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Bellinglise

by
 Deep in the sloping forest that surrounds 
The head of a green valley that I know, 
Spread the fair gardens and ancestral grounds 
Of Bellinglise, the beautiful chateau.
Through shady groves and fields of unmown grass, It was my joy to come at dusk and see, Filling a little pond's untroubled glass, Its antique towers and mouldering masonry.
Oh, should I fall to-morrow, lay me here, That o'er my tomb, with each reviving year, Wood-flowers may blossom and the wood-doves croon; And lovers by that unrecorded place, Passing, may pause, and cling a little space, Close-bosomed, at the rising of the moon.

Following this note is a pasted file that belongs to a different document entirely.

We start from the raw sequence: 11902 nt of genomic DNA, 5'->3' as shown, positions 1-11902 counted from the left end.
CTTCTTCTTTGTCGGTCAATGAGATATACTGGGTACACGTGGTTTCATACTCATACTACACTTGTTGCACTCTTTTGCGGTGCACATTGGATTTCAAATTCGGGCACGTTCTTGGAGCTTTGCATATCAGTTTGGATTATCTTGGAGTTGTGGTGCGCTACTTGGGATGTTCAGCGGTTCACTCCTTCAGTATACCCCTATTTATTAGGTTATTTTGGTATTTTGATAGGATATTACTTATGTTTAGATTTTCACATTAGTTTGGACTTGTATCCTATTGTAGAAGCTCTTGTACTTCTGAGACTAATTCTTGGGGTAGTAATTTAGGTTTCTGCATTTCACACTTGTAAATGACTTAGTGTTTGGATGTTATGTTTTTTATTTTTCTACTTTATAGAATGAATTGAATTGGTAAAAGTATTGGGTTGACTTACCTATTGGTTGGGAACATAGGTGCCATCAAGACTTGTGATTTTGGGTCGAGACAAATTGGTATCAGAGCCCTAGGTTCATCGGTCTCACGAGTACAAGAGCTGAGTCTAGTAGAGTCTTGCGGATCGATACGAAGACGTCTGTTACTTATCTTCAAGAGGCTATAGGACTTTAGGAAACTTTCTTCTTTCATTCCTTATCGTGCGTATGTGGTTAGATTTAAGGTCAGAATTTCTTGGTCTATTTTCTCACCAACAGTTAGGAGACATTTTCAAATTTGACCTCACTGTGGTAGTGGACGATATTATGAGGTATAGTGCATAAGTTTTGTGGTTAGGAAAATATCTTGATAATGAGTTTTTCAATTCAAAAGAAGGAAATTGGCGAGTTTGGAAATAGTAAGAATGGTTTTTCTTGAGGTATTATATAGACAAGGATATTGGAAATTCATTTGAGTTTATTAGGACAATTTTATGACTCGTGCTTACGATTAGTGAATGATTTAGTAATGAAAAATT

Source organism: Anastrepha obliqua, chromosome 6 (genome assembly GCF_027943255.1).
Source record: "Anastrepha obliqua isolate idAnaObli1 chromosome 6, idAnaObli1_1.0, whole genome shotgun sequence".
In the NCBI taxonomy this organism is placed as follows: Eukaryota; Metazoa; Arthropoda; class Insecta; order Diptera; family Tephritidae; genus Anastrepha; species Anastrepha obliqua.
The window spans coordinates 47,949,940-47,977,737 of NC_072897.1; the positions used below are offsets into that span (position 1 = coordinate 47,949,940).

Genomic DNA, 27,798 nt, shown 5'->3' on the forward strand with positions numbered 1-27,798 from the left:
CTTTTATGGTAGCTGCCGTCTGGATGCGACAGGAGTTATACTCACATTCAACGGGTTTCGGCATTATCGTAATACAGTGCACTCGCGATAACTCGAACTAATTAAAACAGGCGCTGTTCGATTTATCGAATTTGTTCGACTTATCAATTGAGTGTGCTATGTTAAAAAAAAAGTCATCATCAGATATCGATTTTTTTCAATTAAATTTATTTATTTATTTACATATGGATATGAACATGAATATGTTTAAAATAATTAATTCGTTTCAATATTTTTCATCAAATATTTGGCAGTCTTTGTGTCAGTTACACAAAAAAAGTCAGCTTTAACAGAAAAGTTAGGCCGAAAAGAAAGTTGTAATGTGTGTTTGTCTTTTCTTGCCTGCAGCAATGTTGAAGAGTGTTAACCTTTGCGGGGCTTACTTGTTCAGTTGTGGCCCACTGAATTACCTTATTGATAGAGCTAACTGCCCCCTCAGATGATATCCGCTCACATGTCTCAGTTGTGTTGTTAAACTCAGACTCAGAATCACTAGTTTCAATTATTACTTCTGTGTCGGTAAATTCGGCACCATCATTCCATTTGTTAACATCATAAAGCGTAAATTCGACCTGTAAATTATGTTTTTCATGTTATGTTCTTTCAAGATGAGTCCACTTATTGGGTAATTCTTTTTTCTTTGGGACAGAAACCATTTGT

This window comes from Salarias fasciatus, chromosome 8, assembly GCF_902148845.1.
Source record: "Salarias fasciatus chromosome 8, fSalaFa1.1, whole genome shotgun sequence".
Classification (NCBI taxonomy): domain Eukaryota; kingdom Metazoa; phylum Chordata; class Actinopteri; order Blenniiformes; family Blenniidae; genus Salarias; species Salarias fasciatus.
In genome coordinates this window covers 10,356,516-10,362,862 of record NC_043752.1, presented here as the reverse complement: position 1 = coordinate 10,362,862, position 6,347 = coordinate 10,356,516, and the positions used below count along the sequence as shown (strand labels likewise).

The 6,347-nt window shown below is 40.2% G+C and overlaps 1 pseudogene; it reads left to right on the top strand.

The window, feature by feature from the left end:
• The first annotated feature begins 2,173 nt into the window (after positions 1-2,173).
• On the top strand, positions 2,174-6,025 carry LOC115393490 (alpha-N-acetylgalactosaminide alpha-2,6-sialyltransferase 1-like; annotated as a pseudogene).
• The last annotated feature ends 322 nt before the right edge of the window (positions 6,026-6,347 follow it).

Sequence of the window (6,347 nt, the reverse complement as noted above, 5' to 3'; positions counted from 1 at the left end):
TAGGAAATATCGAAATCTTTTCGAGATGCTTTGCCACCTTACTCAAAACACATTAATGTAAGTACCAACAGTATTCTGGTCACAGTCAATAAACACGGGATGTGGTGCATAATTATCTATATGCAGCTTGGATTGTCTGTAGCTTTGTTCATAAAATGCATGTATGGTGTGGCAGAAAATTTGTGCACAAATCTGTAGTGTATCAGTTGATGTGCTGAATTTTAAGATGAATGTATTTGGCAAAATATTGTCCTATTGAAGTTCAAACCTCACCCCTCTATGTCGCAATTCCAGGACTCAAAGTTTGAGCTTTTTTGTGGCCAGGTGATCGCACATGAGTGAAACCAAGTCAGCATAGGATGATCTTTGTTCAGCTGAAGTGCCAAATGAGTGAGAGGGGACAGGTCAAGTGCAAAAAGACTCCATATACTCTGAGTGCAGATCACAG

II Here, where in happier times the huntsman's horn Echoing from far made sweet midsummer eves, Now serried cannon thunder night and morn, Tearing with iron the greenwood's tender leaves.
Yet has sweet Spring no particle withdrawn Of her old bounty; still the song-birds hail, Even through our fusillade, delightful Dawn; Even in our wire bloom lilies of the vale.
You who love flowers, take these; their fragile bells Have trembled with the shock of volleyed shells, And in black nights when stealthy foes advance They have been lit by the pale rockets' glow That o'er scarred fields and ancient towns laid low Trace in white fire the brave frontiers of France.

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